https://www.gov.uk/government/news/trial-to-help-hen-harriers-gets-ready-for-action

I say:

I wonder who these scientitists are.

Tony says:

We, as an organisation, must pursue all options for an important bird such as the hen harrier, so that our children may enjoy this majestic species in the wild.

https://www.gov.uk/government/news/trial-to-help-hen-harriers-gets-ready-for-action

I say:

All options? Even daft ones?

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13 Replies to “Muddle of brood meddling – round 2”

  1. I wonder if NE will be so brave as to fit satellite tags to the harriers when they release them?

    Likes(14)Dislikes(1)
    1. They are allegedly committed under the scheme to satellite tag all those young harriers thus treated. The Moorland Association have offered to pay for some of the tags. Who will own the data?
      It also worth remembering how long it took to get the other sat tag data from NE( blood out of a stone comes to mind) how long will they sit on this, forever if they can ?

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  2. The most interesting aspect of brood management is that it (unwittingly) demonstrates the limits of Natural England’s ambition for Hen Harrier recovery. We know from the science that the English uplands should support around 300 pairs of Hen Harrier. Yet imagine how unworkable brood management would be if the population were left alone to recover to this level. It would involve the collection and rearing in captivity of many hundreds of young harriers, year after year after year, at unimaginable expense. And once the uplands support 300 pairs, where on earth would you release all these young birds?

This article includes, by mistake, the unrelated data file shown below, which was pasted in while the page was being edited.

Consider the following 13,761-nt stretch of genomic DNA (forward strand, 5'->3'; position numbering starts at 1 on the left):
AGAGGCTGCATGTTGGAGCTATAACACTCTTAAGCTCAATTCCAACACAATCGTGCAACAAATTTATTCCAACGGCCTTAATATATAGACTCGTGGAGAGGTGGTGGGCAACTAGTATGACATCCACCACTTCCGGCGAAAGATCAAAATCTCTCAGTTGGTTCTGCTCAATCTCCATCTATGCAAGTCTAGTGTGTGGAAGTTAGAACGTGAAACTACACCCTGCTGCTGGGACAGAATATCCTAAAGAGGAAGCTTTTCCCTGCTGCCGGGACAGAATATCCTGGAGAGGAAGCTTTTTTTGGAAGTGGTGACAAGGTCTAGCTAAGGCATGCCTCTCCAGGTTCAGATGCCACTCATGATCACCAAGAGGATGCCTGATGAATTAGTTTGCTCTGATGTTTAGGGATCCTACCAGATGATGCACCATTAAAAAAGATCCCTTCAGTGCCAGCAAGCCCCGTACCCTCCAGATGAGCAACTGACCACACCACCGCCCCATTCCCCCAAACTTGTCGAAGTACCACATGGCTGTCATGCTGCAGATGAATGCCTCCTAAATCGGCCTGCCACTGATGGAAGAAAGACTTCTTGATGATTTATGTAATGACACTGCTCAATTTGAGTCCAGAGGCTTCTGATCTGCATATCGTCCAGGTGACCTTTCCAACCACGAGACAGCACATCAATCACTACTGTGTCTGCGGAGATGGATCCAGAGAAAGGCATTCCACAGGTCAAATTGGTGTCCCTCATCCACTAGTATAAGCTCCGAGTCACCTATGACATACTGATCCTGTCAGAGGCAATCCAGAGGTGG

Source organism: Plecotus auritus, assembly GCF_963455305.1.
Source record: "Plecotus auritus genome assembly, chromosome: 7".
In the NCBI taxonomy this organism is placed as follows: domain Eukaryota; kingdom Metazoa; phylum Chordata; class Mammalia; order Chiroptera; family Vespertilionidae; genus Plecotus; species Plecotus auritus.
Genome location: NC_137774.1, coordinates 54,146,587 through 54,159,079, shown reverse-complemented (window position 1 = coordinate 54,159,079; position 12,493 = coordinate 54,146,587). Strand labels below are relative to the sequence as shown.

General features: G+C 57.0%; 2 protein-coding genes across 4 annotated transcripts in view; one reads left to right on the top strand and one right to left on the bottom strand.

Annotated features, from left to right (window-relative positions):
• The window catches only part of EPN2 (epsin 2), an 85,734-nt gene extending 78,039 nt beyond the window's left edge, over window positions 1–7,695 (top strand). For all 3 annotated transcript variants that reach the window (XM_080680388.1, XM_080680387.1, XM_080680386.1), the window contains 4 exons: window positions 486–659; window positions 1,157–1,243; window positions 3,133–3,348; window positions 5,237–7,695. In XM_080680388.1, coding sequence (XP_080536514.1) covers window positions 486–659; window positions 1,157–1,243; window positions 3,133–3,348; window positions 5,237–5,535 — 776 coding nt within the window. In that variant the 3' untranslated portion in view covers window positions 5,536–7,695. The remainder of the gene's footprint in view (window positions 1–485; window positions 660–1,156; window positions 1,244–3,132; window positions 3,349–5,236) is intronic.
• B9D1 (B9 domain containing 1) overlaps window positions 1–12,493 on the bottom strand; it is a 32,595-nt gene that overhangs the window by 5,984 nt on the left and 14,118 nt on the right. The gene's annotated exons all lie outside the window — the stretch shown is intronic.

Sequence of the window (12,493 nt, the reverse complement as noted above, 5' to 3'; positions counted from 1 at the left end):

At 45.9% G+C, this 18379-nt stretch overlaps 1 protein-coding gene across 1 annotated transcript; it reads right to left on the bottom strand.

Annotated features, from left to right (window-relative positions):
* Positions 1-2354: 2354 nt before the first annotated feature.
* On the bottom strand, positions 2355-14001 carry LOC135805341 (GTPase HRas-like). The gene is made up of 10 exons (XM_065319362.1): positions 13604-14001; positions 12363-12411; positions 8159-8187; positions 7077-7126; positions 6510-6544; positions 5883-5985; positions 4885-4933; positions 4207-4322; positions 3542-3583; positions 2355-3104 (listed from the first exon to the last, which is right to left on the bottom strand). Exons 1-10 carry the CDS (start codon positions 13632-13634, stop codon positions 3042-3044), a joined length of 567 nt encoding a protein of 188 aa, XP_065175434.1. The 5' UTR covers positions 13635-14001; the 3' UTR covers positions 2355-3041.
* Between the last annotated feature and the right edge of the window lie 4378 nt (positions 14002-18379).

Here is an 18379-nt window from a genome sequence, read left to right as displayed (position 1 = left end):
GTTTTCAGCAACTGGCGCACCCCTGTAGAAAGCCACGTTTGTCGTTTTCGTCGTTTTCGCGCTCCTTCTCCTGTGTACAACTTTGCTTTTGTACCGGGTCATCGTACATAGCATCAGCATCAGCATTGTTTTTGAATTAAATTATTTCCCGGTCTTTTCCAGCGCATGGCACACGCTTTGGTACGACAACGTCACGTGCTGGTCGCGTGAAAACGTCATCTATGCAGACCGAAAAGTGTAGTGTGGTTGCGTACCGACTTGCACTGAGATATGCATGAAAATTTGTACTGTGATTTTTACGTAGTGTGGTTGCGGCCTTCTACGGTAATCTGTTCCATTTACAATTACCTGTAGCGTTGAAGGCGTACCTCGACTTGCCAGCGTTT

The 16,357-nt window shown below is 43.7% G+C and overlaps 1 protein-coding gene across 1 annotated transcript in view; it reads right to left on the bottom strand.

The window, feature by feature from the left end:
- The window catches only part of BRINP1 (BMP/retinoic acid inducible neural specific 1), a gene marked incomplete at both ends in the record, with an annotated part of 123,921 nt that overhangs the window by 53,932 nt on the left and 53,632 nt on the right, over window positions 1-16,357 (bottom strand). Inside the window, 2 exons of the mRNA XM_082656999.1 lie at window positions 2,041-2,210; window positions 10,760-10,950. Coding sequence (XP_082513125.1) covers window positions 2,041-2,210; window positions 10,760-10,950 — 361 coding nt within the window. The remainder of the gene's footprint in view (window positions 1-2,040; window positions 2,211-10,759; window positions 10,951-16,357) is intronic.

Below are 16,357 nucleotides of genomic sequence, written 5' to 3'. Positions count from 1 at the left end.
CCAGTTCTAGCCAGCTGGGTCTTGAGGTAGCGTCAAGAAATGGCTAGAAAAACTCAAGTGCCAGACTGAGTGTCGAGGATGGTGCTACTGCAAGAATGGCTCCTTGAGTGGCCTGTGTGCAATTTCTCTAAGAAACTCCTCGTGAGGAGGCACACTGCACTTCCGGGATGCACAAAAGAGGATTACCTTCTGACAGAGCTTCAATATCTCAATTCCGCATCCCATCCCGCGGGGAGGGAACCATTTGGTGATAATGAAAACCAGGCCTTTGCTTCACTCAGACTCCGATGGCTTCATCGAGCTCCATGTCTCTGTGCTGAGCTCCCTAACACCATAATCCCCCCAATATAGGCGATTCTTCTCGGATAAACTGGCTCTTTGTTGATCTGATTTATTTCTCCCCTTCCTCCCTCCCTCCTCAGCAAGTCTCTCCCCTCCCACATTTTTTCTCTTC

More realistically, for brood management to work, the aspiration must be to allow a small increase in the population to, say, 30-40 pairs and then prevent any further increase through continued illegal persecution. Then brood management could continue year on year without becoming unworkable. Those involved would try to portray this as a success because it is an increase on what we have now, even though it is still only 10% of what should be present.

    So, the concession of brood management has been hard won by persistent, organised crime over many years. And, even more importantly, it will need to rely of the continuation of organised crime in order to form a useful and workable approach in future. If anyone doubts this then they need to explain how brood management would work when harriers make a full recovery to the levels that the best scientific models predict. If Hen Harrier were truly left alone, as proponents of this approach argue will now happen, then it wouldn’t take very long for a population of 300 pairs to be reached. Asking how brood management could possibly work at this population level is not an unreasonable question at the start of this trial. It would be interesting to get an answer.

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    1. Given the density they are using, One unmanaged pair per 3i4 sq km of suitable habitat this would result in a maximum population of 70-80 pairs in England. This is the figure promoted by the game shooting cabal. After that is reached they will argue for LETHAL CONTROL.